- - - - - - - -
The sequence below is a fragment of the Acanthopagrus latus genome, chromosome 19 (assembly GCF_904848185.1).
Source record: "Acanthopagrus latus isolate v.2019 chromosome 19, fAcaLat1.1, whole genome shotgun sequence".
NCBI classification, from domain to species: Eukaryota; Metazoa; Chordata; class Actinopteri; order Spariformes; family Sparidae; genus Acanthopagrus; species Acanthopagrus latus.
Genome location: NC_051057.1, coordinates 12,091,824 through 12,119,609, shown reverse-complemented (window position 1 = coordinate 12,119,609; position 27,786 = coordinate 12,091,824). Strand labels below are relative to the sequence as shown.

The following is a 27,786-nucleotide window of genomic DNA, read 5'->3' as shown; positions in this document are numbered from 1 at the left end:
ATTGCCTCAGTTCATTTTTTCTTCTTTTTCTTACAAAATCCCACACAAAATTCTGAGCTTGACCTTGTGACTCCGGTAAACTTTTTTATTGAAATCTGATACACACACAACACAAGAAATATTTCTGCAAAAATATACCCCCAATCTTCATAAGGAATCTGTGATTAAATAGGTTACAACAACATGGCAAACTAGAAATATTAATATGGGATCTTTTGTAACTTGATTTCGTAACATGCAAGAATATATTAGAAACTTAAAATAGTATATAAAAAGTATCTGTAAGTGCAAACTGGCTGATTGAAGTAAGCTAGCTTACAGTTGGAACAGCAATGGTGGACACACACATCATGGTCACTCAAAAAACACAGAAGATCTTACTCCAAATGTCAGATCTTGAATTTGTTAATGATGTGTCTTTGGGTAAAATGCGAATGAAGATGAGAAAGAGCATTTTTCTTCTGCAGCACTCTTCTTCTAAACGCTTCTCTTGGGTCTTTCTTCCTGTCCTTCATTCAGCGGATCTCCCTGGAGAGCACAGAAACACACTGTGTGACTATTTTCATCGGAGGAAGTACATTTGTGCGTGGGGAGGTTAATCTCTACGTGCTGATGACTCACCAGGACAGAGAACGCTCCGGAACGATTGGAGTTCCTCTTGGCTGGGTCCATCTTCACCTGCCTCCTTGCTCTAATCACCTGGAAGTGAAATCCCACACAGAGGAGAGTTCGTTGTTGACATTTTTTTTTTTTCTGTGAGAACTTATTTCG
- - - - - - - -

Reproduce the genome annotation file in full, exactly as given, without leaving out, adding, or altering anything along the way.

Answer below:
The sequence below is a fragment of the Acanthopagrus latus genome, chromosome 19 (assembly GCF_904848185.1).
Source record: "Acanthopagrus latus isolate v.2019 chromosome 19, fAcaLat1.1, whole genome shotgun sequence".
NCBI classification, from domain to species: Eukaryota; Metazoa; Chordata; class Actinopteri; order Spariformes; family Sparidae; genus Acanthopagrus; species Acanthopagrus latus.
Genome location: NC_051057.1, coordinates 12,091,824 through 12,119,609, shown reverse-complemented (window position 1 = coordinate 12,119,609; position 27,786 = coordinate 12,091,824). Strand labels below are relative to the sequence as shown.

The following is a 27,786-nucleotide window of genomic DNA, read 5'->3' as shown; positions in this document are numbered from 1 at the left end:
ATTGCCTCAGTTCATTTTTTCTTCTTTTTCTTACAAAATCCCACACAAAATTCTGAGCTTGACCTTGTGACTCCGGTAAACTTTTTTATTGAAATCTGATACACACACAACACAAGAAATATTTCTGCAAAAATATACCCCCAATCTTCATAAGGAATCTGTGATTAAATAGGTTACAACAACATGGCAAACTAGAAATATTAATATGGGATCTTTTGTAACTTGATTTCGTAACATGCAAGAATATATTAGAAACTTAAAATAGTATATAAAAAGTATCTGTAAGTGCAAACTGGCTGATTGAAGTAAGCTAGCTTACAGTTGGAACAGCAATGGTGGACACACACATCATGGTCACTCAAAAAACACAGAAGATCTTACTCCAAATGTCAGATCTTGAATTTGTTAATGATGTGTCTTTGGGTAAAATGCGAATGAAGATGAGAAAGAGCATTTTTCTTCTGCAGCACTCTTCTTCTAAACGCTTCTCTTGGGTCTTTCTTCCTGTCCTTCATTCAGCGGATCTCCCTGGAGAGCACAGAAACACACTGTGTGACTATTTTCATCGGAGGAAGTACATTTGTGCGTGGGGAGGTTAATCTCTACGTGCTGATGACTCACCAGGACAGAGAACGCTCCGGAACGATTGGAGTTCCTCTTGGCTGGGTCCATCTTCACCTGCCTCCTTGCTCTAATCACCTGGAAGTGAAATCCCACACAGAGGAGAGTTCGTTGTTGACATTTTTTTTTTTTCTGTGAGAACTTATTTCG